Give the auctioneer 10% discretion.
Now the thing is, it's going to go on the internet
and so the world will know it's available.
..if it's worth £300, £400, £500, it will make it.
I don't have any worries about it at all.
Are you happy with that?
-Yeah, it's fine, perfect.
-Thanks for coming along.
-Thank you very much.
Well, the atmosphere's certainly buzzing and hundreds of people are
enjoying the impressive surroundings.
Our experts have worked flat-out and we have found our first items
to take off to auction.
I've got my favourites, you've probably got yours.
Let's find out what the bidders think.
Here's a quick recap of all the items that are going under
Although we can't make more time,
let's hope we can make more money with this Regency bracket clock.
This rosewood box found in an attic has the craftsmanship that
should see it do well at auction.
And it's a sellers' market at the moment for timepieces,
so this Rolex Oyster watch from the 1950s should do well.
We're heading west along the River Thames to the suburb of Chiswick.
Chiswick Bridge was opened in 1933 and it now marks the
finishing point for the Oxford and Cambridge boat race.
Today, though, it's not about speed, it's about money and
here at Chiswick Auctions, William Rouse is on the rostrum.
And remember, when you buy and sell at auction, you have to pay
commission and the fee here today is 15% plus VAT.
First up, it's the bracket clock.
It's great quality. It belongs to Jill and Paul.
-In fact, it was your father's, wasn't it?
It's been in the family quite a bit of time.
I think £200 to £400 is sensible on this.
-It's just a good looking, decorative clock, really.
We're going to find out what the bidders think right now
as we put it under the hammer. Here we go.
The Regency bracket clock.
I've got commission interest in this straightaway at the bottom estimate,
which I think is very low, of 200.
I'll take 210, somebody else.
With me at £200. 210, 220.
-That'll do, won't it?
We love the internet.
Would you like 500?
No, he's out.
The phone was immediately knocked out by the internet at 480.
Would anybody else want to come in?
Internet bid 480.
That's a good price. £480.
-I'm very pleased..
-I'm happy with that.
Putting it at that estimate encourages the bidding.
Yes, that certainly worked for this one.
Next up, the lovely rosewood box.
-And, good luck. Good luck.
-Thank you very much.
This is quality, the rosewood writing box.
Why are you selling this?
It was found by my uncle in the attic.
-It doesn't belong directly to my family.
-So you can let that go?
I've had it for 30 years, it's time for somebody else to enjoy it.
Do you know what? I'm with you on that.
Let's put it to the test, it's going under the hammer right now.
An impressive Victorian rosewood case with the book inside, as well.
Very impressive lot.
Start this. £500 to start me?
£500 to start me? We've got to start there.
Nobody's flickered. For £500?
Any interest for 500?
I'm afraid it needs to be this and a bit more.
At £500 I'm not selling it, I'm afraid.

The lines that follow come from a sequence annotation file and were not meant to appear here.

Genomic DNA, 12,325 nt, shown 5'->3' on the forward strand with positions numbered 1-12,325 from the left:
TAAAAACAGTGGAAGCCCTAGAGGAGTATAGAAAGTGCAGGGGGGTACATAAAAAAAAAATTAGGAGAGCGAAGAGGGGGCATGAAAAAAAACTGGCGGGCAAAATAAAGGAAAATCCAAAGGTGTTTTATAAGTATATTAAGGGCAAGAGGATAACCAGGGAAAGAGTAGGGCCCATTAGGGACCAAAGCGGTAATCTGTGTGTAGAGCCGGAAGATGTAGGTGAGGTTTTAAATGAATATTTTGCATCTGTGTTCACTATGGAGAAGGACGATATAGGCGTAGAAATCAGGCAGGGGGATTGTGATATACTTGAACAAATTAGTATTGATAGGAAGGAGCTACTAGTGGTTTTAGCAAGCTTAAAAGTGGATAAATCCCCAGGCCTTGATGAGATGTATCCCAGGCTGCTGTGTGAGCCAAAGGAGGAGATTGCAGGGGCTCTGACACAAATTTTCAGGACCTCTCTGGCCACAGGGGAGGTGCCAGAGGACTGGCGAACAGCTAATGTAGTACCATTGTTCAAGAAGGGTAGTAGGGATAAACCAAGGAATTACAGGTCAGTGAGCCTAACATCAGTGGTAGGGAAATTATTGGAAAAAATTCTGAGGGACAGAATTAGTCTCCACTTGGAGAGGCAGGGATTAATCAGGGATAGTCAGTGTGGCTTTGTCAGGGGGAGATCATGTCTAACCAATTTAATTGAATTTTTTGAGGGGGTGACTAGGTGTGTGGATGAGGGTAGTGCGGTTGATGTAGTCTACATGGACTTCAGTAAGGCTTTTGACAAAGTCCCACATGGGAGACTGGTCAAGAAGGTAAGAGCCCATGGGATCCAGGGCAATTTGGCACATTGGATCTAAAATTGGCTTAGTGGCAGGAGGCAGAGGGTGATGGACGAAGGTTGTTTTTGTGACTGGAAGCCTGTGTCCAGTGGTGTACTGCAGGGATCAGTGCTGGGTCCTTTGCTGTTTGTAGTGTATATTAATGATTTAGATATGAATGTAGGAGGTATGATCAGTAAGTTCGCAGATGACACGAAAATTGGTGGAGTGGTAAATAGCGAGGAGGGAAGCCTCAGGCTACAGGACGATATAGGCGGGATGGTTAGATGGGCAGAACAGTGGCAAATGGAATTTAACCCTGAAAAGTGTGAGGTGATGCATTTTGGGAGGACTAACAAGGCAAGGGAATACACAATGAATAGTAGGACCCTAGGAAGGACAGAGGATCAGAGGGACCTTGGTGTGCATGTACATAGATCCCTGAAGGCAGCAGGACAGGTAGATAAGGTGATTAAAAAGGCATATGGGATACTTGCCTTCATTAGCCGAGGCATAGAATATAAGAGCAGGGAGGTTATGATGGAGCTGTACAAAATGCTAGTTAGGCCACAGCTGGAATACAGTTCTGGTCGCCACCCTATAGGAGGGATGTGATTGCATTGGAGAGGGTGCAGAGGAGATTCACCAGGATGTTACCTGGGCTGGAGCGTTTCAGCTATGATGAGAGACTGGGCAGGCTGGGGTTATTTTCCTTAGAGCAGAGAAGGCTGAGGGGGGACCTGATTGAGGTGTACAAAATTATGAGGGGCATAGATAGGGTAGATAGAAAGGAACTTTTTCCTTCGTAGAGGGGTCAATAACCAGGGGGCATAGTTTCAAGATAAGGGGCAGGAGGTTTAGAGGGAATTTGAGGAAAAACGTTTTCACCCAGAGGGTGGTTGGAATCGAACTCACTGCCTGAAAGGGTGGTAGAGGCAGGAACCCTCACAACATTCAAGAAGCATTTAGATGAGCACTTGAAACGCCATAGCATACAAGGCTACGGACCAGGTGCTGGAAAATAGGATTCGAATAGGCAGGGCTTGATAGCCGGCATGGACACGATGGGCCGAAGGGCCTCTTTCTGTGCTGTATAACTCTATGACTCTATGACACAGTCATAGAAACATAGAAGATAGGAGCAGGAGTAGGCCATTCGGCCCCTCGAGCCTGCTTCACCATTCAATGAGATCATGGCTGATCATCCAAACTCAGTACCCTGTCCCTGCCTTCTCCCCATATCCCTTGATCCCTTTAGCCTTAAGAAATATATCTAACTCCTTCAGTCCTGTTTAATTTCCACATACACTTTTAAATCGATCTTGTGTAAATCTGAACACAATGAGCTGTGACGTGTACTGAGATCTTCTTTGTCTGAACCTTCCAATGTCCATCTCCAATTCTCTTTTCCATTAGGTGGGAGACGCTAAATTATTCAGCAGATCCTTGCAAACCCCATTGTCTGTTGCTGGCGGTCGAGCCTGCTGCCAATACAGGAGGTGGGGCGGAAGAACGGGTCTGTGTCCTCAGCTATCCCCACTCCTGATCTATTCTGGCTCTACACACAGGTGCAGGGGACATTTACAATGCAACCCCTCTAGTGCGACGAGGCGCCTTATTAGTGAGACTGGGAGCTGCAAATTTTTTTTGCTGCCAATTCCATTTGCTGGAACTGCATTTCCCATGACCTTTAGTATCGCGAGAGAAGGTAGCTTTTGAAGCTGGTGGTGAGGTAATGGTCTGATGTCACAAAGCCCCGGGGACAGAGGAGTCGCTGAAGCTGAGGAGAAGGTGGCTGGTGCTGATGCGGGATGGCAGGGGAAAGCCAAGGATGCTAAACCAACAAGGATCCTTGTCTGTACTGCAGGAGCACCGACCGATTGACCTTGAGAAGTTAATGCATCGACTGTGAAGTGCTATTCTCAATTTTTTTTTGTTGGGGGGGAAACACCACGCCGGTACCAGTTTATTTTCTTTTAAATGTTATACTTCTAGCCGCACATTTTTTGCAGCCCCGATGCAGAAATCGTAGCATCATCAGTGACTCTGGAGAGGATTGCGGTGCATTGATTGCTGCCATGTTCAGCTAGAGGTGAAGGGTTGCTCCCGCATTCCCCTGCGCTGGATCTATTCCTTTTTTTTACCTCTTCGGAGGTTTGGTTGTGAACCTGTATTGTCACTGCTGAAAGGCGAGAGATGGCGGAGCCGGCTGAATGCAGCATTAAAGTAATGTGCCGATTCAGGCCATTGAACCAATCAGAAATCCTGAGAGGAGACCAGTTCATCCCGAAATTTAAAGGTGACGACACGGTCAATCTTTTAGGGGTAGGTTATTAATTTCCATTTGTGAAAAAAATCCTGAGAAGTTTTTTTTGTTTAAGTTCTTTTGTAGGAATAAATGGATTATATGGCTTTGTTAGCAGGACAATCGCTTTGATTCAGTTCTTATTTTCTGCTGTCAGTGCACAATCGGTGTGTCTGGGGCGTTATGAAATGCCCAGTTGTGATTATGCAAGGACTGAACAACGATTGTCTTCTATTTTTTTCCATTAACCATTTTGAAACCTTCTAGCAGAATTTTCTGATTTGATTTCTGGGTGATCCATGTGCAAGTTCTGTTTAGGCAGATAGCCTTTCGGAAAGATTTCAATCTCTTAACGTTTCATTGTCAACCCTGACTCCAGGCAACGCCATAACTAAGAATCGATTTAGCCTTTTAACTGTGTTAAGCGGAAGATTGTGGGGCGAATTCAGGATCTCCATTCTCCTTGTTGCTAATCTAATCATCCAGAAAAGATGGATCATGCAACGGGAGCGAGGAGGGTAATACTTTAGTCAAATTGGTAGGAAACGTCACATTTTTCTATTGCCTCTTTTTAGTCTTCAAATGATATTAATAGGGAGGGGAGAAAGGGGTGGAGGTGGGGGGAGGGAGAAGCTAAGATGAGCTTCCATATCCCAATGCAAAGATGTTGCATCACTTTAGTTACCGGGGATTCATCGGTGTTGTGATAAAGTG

Oh, I'm ever so sorry.
-That was short and sweet.
-I'm ever so sorry.
In a way, I'm not that sad.
I'm very happy to take it home and look after it a little bit longer.
It would've been nice to let it go but if the person isn't there...
There is another auction on another day, in a few months' time maybe.
Now, with no time to waste, it's Guy's Rolex.
-My son, Fraser.
-Hello, how do you do?
I know it's half term. Thank you for joining us in the auction room.
We're just about to sell the Rolex.
It is a lovely '50s relics with a blackface and it was your father's?
-Philip, I agree with the value.
Let's hope everybody else does.
We're going to put it to the test, right now. Here we go.
A Rolex gent's Oyster wristwatch. Quite a bit of interest in it.
I'm straight in at the bottom estimate of £200.
210, 220, 230, 240,
250, 260, 270,
280, 290, 300, 320,
340, 360, 380,
..550 on the internet.
900 is bid on the telephone.
950 is also bid on the internet.
Thank you on the telephone.
950 it is.
At £950, internet bid, 950.
Yeah, it's going.
Hammer's gone down. Crack! That's a sold sound. £950, Dad.
-That was your dad's.
-Yes, it was.
You're now thinking, "Hang on a minute, Dad,
"why didn't it get passed onto me?!"
I'm sure you've got a shopping list together now, haven't you?
-I'm sure you'll get something out of this.
-Thank you for bringing it in.
-We enjoyed selling that.
-Thank you very much.
-Lovely to meet you.
There you are, some good results and we are coming back here later on
in the programme, so do not go away.
Meanwhile, back in Greenwich, I had the opportunity to go
on board the world's last surviving tea clipper, the Cutty Sark.
In the mid-19th century, this ship became famous for her speed,
style and elegance.
In a few years from now,
she will be celebrating her 150th birthday, having survived high
seas, hurricanes and more recently, in 2007,
a fire that swept through the decks, which left many fearing the worst.
It's the Cutty Sark!
Today she stands looking across the River Thames and she's
a fantastic reminder of Britain's seafaring heritage.
I can remember as a schoolboy, a 12-year-old boy,
my dad bringing me here when we lived in London to see
fantastic three-masted tea clipper with these beautiful lines,
the best ship in the world for me and I can't begin to tell you